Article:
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Fresquez v. Nationstar Mortgage, LLC

United States District Court, D. Nevada

March 15, 2017

ERNEST FRESQUEZ, JR., Plaintiff,
v.
NATIONSTAR MORTGAGE, LLC; U.S. BANK, N.A.; MORTGAGE ELECTRONIC RESIGTRATION SYSTEMS, INC., and DOES 1-10 INCLUSIVE, Defendants.

          ORDER

          KENT J. DAWSON, UNITED STATES DISTRICT JUDGE

         Presently, before the Court is Plaintiff's Motion to Remand (#11) to which Defendants Nationstar Mortgage LLC and Mortgage Electronic Registration Systems, Inc. each filed a separate Response in Opposition (#22) and (#27).

         I. Background

         On August 25, 2005, Plaintiff Ernest Fresquez, Jr. obtained a mortgage loan on his home from Countrywide Home Loans, Inc. in the amount of $523, 800.00. Beginning on or about June 30, 2008, Plaintiff alleges that Defendants, and other beneficiaries and services, filed a series of notices of default, elections to sell, and notices of trustee's sales. This pattern continued over the next eight years. During this time, on March 27, 2012, the deed of trust was assigned by Defendant Mortgage Electronic Registration Systems, Inc. (MERS) to Defendant U.S. Bank, N.A. Currently, Defendant U.S. Bank is the beneficiary of Plaintiff's deed of trust and Defendant Nationstar Mortgage is the loan servicer.

         Plaintiff alleges that the instrument assigning the deed of trust to U.S. Bank, as well as other instruments in the various foreclosure processes, were fraudulently signed. Plaintiff claims that Defendants Nationstar and U.S. Bank also violated Nevada law by engaging in dual tracking of Plaintiff's property and failing to provide Plaintiff with a single point of contact. Plaintiff filed the present action against Defendants alleging damages in excess of $10, 000.00.

         Plaintiff initially filed his Complaint with the District Court of the State of Nevada on May 12, 2016. Defendant Nationstar filed Notice of Removal (#1) on June 8, 2016, claiming original jurisdiction under 28 U.S.C. § 1332. Plaintiff then filed the present Motion to Remand arguing that Defendants failed to meet their burden in establishing the jurisdictional amount. Further, Plaintiff argues that the removal was improper because Plaintiff's claim involves a local controversy and that Defendant U.S. Bank has not consented to removal.

         II. Legal Standard

         When original jurisdiction is questioned, 28 U.S. Code § 1447 allows parties to file a motion to remand an action to a state court within thirty days after the notice of removal was filed. When the original right of removal is in doubt, the case should be remanded. Matheson v. Progressive Specialty Ins. Co., 319 F.3d 1089, 1090 (9th Cir. 2003). Also, if at any time before judgment, it becomes apparent that the case was improperly removed, it should be remanded. Libhart v. Santa Monica Dairy Co., 592 F.2d 1062, 1065 (9th Cir. 1979).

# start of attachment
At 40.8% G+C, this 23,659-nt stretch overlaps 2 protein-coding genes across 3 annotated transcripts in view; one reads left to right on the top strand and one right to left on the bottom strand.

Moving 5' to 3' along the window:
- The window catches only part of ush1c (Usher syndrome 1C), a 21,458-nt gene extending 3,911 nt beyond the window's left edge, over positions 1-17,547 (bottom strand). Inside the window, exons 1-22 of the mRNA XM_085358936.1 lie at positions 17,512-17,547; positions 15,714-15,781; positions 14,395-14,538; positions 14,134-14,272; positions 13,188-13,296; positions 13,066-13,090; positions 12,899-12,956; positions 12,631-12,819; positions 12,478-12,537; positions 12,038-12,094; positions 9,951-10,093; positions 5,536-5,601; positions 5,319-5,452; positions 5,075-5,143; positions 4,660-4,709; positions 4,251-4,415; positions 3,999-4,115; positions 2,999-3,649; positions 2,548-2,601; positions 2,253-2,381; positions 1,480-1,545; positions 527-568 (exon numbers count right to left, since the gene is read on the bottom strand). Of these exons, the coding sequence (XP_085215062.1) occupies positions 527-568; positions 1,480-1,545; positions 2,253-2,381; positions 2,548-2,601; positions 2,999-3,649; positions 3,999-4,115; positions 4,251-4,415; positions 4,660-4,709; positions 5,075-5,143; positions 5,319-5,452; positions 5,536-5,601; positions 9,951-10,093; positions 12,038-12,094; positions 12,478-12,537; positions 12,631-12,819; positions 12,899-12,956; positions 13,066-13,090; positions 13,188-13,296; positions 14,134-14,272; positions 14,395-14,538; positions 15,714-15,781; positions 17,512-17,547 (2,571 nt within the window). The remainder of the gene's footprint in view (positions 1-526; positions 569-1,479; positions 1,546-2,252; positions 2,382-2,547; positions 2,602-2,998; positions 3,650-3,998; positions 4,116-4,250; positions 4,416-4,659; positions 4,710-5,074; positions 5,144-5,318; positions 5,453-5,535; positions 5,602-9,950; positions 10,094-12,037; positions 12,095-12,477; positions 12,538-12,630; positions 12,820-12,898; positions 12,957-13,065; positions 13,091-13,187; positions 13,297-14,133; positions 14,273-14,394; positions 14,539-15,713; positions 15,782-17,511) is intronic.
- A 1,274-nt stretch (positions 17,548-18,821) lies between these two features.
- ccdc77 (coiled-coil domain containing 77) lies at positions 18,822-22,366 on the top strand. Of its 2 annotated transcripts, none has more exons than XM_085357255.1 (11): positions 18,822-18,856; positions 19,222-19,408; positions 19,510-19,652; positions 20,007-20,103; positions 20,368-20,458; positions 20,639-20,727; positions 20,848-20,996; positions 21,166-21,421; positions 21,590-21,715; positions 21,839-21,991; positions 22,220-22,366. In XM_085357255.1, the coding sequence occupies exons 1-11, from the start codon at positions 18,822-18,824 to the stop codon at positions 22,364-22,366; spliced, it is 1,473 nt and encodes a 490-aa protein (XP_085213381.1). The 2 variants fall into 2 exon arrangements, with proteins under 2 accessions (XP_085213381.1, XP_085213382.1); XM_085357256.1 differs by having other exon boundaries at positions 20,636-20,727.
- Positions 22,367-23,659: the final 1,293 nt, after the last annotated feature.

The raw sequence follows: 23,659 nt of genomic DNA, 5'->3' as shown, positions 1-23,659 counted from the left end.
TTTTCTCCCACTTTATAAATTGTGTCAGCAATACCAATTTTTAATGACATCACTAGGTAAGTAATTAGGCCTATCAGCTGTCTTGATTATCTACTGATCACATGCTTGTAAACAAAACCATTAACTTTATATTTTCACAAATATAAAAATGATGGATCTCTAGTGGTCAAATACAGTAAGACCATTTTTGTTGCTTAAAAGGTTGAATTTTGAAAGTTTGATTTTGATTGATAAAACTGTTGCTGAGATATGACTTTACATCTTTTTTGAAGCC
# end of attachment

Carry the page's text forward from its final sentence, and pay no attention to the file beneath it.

28 U.S.C. § 1441(a) gives defendants the right to remove state court proceedings to a federal district court, when the district court has original jurisdiction over the matter. Original jurisdiction exists when the parties are from different states, and the amount in controversy is more than $75, 000.00. 28 U.S.C.A. § 1332. The removing party has the burden of establishing that original jurisdiction exists. Hunter v. United Van Lines, 746 F.2d 635, 639 (9th Cir. 1984). Part of this burden is to show by a preponderance of the evidence that the amount in controversy exceeds the statutory requirement. Gaus v. Miles, Inc., 980 F.2d 564, 566 (9th Cir. 1992). Normally this burden is met when the plaintiff claims damages more than $75, 000.00. Id. However, in “actions seeking declaration or injunctive relief, it is well established that the amount in controversy is measured by the value of the object of the litigation.” Cohn v. Petsmart, Inc., 281 F.3d 837, 840 (9th Cir. 2002) (quoting Hunt v. Washington State Apple Advert. Comm'n, 432 U.S. 333, 347 (U.S. 1977)).

         When an action is removed from a state court solely because there is original jurisdiction, all defendants who have been properly joined and served must consent to the removal. 28 U.S.C. § 1446 (b)(2). When a party has not been properly served, their consent is not needed. Salveson v. W. States Bankcard Ass'n, 731 F.2d 1423, 1429 (9th Cir. 1984) (superseded by statute on other grounds); see also Emrich v. Touche Ross & Co., 846 F.2d 1190, 1193 n.1 (9th Cir. 1988).

         “An order remanding the case may require payment of just costs and any actual expenses, including attorney fees, incurred as a result of the removal.” 28 U.S.C. §1447(c). However, section 1447(c) does not create an automatic awarding of attorney's fees for every case that is remanded. Martin v. Franklin Capital Corp., 546 U.S. 132, 136 (2005). Generally, when the basis for removing the case is objectively reasonable, attorney's fees should not be awarded. Id. at 141.

         III. Analysis

         Plaintiff has asserted that this case should be remanded for three reasons: 1) Defendants have failed to establish an amount in controversy that exceeds $75.000.00; 2) Plaintiff's claim involves a local controversy; and 3) Defendant U.S. Bank did not consent to the removal. Additionally, Plaintiff seeks reasonable attorney's fees on the grounds that removal was improper.

         In his Complaint, Plaintiff prays for injunctive relief that would enjoin Defendants from “conducting further foreclosure activity.” Since Plaintiff is seeking injunctive relief, the amount in controversy is measured by the value of the property, $523, 800.00. See Cohn, 281 F.3d at 840. This sum ...


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